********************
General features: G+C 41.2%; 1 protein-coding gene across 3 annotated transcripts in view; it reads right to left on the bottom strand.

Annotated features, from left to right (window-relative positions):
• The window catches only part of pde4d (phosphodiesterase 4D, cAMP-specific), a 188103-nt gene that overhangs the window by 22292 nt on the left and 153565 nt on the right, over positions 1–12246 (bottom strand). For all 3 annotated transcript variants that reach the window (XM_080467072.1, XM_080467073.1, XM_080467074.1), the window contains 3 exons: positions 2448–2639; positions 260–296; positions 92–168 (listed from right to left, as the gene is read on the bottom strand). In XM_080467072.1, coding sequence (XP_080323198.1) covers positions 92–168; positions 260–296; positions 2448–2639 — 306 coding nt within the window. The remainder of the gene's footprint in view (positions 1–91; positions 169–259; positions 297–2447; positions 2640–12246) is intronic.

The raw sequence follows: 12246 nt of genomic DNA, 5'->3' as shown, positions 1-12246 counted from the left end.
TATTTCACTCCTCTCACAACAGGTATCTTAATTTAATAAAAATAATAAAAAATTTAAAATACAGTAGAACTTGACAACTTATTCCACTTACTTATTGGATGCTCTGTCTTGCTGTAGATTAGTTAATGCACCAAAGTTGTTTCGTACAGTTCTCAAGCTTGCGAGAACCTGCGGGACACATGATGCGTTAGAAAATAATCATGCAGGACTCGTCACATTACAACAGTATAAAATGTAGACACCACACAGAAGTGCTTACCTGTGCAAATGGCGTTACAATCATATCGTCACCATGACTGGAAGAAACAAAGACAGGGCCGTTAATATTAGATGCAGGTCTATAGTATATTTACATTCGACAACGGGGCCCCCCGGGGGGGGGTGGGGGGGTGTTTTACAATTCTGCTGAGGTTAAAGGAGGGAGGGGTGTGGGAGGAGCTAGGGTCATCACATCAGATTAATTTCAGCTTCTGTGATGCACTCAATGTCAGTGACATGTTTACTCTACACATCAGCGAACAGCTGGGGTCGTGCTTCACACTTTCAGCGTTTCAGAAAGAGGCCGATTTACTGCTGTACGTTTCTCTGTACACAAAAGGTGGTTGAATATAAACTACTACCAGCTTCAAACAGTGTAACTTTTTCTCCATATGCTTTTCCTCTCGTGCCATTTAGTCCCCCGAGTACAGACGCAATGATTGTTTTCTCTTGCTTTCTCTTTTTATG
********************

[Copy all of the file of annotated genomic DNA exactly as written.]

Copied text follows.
General features: G+C 41.2%; 1 protein-coding gene across 3 annotated transcripts in view; it reads right to left on the bottom strand.

Annotated features, from left to right (window-relative positions):
• The window catches only part of pde4d (phosphodiesterase 4D, cAMP-specific), a 188103-nt gene that overhangs the window by 22292 nt on the left and 153565 nt on the right, over positions 1–12246 (bottom strand). For all 3 annotated transcript variants that reach the window (XM_080467072.1, XM_080467073.1, XM_080467074.1), the window contains 3 exons: positions 2448–2639; positions 260–296; positions 92–168 (listed from right to left, as the gene is read on the bottom strand). In XM_080467072.1, coding sequence (XP_080323198.1) covers positions 92–168; positions 260–296; positions 2448–2639 — 306 coding nt within the window. The remainder of the gene's footprint in view (positions 1–91; positions 169–259; positions 297–2447; positions 2640–12246) is intronic.

The raw sequence follows: 12246 nt of genomic DNA, 5'->3' as shown, positions 1-12246 counted from the left end.
TATTTCACTCCTCTCACAACAGGTATCTTAATTTAATAAAAATAATAAAAAATTTAAAATACAGTAGAACTTGACAACTTATTCCACTTACTTATTGGATGCTCTGTCTTGCTGTAGATTAGTTAATGCACCAAAGTTGTTTCGTACAGTTCTCAAGCTTGCGAGAACCTGCGGGACACATGATGCGTTAGAAAATAATCATGCAGGACTCGTCACATTACAACAGTATAAAATGTAGACACCACACAGAAGTGCTTACCTGTGCAAATGGCGTTACAATCATATCGTCACCATGACTGGAAGAAACAAAGACAGGGCCGTTAATATTAGATGCAGGTCTATAGTATATTTACATTCGACAACGGGGCCCCCCGGGGGGGGGTGGGGGGGTGTTTTACAATTCTGCTGAGGTTAAAGGAGGGAGGGGTGTGGGAGGAGCTAGGGTCATCACATCAGATTAATTTCAGCTTCTGTGATGCACTCAATGTCAGTGACATGTTTACTCTACACATCAGCGAACAGCTGGGGTCGTGCTTCACACTTTCAGCGTTTCAGAAAGAGGCCGATTTACTGCTGTACGTTTCTCTGTACACAAAAGGTGGTTGAATATAAACTACTACCAGCTTCAAACAGTGTAACTTTTTCTCCATATGCTTTTCCTCTCGTGCCATTTAGTCCCCCGAGTACAGACGCAATGATTGTTTTCTCTTGCTTTCTCTTTTTATG